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Thursday, August 14, 2014


As we are reading the account of Samson in the Book of Judges, I recall the shock of really getting to know Samson in a Bible study many years ago. Samson is, in popular imagination, one of the great Biblical heroes. In fact, my guess is his name would be more recognizable than any number of other Biblical figures. It is probably because he was so strong. We like action heroes and we like strength. Samson is sort of the Jewish Bible's answer to  Hercules (of Greek legend). His story appeals to some broad human need. However, a closer reading provides a story of a troubled hero and deeper reflection raises the question, was he a hero at all?

In the notes from 2008, I quoted Olsen (New Interpreter's Bible, 841-2) who demonstrated that there are sixteen allusions between the Samson story and all other stories in Judges. This is because the Samson cycle recapitulates the story of Israel's failure (God's "shattered dream for His people"). He is the twelveth judge.

In the beginning, the Judges delivered Israel from disaster. The three named Judges before Samson (Ibzan, Elon, Abdon) are mentioned with a focus solely on their households and number of children.They deliver no one, there is no mention of peace, and their very brief stories are in marked contrast to the very long story of Samson. However, the stage is set for diminished expectations.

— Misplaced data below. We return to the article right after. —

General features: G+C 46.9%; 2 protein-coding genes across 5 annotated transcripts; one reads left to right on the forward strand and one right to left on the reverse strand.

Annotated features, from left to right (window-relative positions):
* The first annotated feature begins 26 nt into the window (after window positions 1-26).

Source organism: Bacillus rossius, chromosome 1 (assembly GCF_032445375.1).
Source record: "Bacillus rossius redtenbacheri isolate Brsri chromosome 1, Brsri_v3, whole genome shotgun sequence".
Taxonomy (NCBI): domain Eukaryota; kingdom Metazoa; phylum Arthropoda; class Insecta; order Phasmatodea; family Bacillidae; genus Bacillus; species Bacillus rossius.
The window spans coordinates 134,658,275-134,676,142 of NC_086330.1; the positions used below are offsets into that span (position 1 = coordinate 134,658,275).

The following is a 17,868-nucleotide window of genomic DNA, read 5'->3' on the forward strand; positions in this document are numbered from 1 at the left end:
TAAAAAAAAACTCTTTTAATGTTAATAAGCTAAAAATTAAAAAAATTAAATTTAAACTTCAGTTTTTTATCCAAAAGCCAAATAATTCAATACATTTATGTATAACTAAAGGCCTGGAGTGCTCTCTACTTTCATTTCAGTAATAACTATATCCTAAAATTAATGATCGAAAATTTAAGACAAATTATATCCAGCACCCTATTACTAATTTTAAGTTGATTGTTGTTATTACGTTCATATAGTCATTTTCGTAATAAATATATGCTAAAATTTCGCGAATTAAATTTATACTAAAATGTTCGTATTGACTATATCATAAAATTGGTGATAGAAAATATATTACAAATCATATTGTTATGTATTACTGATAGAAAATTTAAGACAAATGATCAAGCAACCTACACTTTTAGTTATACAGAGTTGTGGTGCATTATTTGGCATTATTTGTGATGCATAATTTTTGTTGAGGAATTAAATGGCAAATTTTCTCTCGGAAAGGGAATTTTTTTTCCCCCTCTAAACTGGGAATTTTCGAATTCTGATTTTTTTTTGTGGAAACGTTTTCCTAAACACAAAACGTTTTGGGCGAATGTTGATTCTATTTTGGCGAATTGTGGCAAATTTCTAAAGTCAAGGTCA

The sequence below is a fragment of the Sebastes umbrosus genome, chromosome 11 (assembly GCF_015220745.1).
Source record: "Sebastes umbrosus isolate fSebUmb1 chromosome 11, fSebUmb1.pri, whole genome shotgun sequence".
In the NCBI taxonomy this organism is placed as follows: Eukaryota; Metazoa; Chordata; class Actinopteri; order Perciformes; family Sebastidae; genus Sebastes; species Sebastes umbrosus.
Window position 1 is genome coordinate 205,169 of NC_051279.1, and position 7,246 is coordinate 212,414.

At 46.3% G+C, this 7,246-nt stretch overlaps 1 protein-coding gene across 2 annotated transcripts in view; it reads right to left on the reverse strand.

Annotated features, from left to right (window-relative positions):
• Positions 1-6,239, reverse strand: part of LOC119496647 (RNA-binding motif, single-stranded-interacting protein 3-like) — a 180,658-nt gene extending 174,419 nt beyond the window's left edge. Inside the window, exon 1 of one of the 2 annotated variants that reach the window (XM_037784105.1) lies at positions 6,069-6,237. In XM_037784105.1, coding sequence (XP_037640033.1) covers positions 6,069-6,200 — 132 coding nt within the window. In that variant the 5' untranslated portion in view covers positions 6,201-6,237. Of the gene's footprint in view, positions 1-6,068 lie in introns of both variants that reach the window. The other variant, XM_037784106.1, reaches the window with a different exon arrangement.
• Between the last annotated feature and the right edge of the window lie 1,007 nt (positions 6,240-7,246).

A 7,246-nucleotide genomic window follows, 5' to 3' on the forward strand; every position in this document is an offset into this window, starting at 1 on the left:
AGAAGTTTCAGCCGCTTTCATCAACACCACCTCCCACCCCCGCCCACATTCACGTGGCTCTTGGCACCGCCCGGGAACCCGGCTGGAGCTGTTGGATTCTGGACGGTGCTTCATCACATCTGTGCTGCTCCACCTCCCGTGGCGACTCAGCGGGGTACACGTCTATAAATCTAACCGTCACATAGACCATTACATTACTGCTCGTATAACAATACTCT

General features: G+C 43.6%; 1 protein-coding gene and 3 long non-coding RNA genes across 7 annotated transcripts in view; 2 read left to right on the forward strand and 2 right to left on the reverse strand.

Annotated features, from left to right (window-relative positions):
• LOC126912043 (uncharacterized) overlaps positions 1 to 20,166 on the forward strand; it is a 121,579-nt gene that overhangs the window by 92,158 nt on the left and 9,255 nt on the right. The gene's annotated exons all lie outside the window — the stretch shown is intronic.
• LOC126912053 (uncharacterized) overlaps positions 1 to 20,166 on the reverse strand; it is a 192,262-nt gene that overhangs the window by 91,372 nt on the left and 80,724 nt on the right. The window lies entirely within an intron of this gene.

Samson, against the prohibition (Judges 3) marries foreign women, who generate much of his strife. He is alone, not leading the nation at all, but usually involved in personal vendettas and enraged acts of revenge. He is a Nazirite who regularly breaks his vows. His petulance and self-centeredness (I want!) are an image of the people. Wasted potential leads to question, what could have been if Samson were faithful and God-seeking; if Israel were God-seeking and faithful?

Samson asks a riddle at his wedding feast which may be a key to unlocking the mystery of the real hero of the story. "what is sweeter than honey? what is stronger than a lion?" God's love. God is the faithful one even as Samson engages in his self seeking. God is faithful. Yet God's strength is found in weakness, His willingness to let humans have there way--and then rescuing them, or him, as they turn to God for help.

Like Samson, we all have wasted our strength in pursuits not worthy of us. And God sees, He understands, He forgives and He rescues. It is all a grace...

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